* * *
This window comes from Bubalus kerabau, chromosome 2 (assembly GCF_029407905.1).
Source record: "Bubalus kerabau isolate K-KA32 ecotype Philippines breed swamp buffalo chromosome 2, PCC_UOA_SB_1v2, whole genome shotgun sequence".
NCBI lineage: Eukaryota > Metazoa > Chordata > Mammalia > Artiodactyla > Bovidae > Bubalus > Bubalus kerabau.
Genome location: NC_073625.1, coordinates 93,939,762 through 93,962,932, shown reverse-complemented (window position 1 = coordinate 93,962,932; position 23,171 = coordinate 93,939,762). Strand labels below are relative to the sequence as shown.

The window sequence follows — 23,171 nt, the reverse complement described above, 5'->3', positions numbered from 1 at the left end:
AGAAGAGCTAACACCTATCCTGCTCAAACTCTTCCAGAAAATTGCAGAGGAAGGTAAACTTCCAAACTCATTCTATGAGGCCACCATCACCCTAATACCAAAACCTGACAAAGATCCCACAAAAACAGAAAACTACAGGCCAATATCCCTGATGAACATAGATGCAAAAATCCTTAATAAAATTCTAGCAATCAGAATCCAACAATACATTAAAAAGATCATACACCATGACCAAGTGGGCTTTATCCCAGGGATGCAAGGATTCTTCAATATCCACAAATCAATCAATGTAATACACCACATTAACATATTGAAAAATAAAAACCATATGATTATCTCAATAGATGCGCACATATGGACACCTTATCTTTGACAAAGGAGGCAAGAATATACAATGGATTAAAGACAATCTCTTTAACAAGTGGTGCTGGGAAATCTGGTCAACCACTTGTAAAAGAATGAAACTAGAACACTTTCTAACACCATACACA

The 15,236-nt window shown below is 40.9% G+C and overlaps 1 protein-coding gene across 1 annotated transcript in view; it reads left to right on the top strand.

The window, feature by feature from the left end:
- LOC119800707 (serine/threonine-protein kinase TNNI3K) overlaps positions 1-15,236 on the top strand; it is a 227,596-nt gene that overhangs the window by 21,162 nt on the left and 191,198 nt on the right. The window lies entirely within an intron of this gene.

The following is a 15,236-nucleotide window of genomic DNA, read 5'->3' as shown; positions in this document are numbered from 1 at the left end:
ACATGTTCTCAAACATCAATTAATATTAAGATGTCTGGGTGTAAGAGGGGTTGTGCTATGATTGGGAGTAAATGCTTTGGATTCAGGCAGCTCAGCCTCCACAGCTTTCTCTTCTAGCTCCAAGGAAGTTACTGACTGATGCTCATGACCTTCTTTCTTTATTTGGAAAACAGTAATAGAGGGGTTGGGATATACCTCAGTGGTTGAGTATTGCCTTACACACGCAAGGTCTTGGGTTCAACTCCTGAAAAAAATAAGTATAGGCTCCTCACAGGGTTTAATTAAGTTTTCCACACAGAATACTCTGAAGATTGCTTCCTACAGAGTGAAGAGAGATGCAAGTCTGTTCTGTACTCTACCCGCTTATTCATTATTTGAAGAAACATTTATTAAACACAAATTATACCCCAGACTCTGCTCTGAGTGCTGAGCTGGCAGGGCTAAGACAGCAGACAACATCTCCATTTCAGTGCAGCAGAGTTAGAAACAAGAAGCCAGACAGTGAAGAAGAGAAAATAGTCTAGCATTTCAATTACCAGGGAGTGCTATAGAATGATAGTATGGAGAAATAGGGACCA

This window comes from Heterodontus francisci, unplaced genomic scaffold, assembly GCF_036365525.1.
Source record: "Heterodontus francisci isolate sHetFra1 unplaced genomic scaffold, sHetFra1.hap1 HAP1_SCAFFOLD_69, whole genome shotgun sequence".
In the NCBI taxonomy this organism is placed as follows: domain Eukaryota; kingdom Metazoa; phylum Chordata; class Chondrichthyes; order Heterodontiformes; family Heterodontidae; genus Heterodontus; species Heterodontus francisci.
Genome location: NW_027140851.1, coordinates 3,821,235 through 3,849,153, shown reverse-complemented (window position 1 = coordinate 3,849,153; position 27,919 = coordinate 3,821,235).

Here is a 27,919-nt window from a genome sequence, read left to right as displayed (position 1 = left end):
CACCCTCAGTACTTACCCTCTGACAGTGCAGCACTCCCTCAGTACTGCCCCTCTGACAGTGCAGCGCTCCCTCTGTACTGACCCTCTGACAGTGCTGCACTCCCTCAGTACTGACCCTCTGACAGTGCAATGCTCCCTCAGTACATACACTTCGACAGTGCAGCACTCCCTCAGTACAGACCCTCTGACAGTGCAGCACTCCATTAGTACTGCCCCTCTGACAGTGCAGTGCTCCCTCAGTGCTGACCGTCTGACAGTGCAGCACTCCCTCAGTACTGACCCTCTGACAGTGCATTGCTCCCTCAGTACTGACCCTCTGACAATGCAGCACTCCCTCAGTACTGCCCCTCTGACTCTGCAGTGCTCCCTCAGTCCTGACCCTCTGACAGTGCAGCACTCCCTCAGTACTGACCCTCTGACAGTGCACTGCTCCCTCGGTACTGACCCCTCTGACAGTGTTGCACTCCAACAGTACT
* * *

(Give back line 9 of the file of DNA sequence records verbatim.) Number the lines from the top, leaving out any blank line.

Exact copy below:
- LOC119800707 (serine/threonine-protein kinase TNNI3K) overlaps positions 1-15,236 on the top strand; it is a 227,596-nt gene that overhangs the window by 21,162 nt on the left and 191,198 nt on the right. The window lies entirely within an intron of this gene.